As my children (at 17 yrs. old) went off to college, I cosigned a checking account and gave them my credit card in their name.  What does this mean?  Because they were not eighteen, I had to take responsibility for their checking account and I put them on my credit card.  Some may think I was crazy; however I felt they were prepared for this responsibility!  My children handled their responsibility well.  There were no over drafts or misuse of my credit card!  They had part time jobs and used summer employment to fund their spending money.  What do you think they learned from this experience?  Aside from the obvious of good financial skills, they learned how to stand on their own with a little monitoring from their parents.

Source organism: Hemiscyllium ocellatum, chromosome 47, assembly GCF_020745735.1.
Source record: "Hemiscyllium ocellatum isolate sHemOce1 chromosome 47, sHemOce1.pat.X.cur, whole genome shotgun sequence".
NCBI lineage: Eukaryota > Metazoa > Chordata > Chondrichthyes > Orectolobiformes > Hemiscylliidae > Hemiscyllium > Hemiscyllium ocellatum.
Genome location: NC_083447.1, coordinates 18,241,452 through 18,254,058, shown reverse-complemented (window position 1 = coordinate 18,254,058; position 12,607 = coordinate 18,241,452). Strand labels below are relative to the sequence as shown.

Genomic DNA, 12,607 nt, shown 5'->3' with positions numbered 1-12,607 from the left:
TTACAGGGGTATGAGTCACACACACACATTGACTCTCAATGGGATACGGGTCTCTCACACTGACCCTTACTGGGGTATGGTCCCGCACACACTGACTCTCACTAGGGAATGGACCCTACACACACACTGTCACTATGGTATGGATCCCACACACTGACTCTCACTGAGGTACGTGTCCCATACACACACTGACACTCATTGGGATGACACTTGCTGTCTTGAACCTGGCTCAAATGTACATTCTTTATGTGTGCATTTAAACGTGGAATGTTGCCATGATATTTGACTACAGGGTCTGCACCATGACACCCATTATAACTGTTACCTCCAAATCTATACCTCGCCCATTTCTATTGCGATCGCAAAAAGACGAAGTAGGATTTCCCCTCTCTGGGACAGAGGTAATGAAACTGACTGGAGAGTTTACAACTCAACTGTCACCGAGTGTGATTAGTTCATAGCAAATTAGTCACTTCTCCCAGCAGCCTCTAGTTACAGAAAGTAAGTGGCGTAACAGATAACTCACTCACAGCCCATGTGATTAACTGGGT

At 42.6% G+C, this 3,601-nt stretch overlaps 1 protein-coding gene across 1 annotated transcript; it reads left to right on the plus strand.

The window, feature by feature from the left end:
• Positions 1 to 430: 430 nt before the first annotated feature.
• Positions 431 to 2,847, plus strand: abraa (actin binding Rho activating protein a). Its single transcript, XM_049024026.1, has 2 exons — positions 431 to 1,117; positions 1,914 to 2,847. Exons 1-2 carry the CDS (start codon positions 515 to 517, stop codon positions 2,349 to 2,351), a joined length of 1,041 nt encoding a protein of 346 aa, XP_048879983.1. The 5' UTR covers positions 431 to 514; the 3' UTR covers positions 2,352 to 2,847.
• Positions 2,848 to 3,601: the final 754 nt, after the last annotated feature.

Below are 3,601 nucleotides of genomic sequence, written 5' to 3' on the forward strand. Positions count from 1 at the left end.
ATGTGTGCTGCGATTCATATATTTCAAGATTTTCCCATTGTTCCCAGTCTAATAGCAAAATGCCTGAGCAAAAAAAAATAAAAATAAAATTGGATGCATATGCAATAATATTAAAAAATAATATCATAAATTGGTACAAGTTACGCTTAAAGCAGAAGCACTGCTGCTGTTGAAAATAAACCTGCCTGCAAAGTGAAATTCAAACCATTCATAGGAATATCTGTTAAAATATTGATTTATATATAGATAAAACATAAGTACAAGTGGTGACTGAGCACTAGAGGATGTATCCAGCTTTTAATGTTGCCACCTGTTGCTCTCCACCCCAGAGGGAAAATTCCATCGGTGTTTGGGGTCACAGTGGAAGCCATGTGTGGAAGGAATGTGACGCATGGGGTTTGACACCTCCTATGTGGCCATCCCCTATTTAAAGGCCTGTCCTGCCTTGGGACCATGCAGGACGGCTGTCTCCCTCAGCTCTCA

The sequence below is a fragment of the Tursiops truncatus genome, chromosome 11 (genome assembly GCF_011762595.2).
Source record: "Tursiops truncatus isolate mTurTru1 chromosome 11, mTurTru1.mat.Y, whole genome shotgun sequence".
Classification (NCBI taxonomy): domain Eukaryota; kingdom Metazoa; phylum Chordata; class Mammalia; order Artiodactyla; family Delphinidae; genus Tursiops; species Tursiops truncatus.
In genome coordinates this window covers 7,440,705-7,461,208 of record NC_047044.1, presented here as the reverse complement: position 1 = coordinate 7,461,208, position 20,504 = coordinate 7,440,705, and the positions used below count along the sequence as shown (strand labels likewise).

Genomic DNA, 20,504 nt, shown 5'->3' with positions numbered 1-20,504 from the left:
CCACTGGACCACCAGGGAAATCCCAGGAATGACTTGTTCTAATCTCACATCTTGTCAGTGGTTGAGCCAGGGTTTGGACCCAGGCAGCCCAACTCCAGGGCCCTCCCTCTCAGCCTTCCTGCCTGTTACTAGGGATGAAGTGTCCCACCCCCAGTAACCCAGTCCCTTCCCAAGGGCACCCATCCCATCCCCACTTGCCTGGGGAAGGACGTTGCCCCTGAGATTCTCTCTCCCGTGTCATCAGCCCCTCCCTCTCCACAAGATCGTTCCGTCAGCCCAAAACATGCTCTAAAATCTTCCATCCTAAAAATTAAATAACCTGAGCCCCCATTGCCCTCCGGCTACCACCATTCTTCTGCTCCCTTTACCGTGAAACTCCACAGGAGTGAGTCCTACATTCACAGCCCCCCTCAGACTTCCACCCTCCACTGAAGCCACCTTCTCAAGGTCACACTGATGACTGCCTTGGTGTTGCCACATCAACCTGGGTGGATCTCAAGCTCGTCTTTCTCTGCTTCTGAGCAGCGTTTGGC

My children are successful adults.  The only debt they have is a mortgage and my son has law school debt, but he is a new attorney.  What else influenced their success?  My children participated in sports, scouting, plays, school trips and summer reading programs.   Reading was an important in their lives and they were encouraged to read everything.  Dinner was discussion time at our house.  It was important for everyone to participate and everyone was valued.  They would join my wife and me at work on Saturdays or my business during the summer.  They worked for their lunch at my restaurant and saw how a business operates too.  They saw how we and others work which certainly influenced them.  Most importantly, we still maintain a good relationship and discuss things several times a week.  Do you do these things with your children?

Photo by:  woodleywonderworks

Please make sure to subscribe to our RSS feed to get the latest updates!

{ 22 comments }

Money Beagle February 28, 2011 at 1:05 pm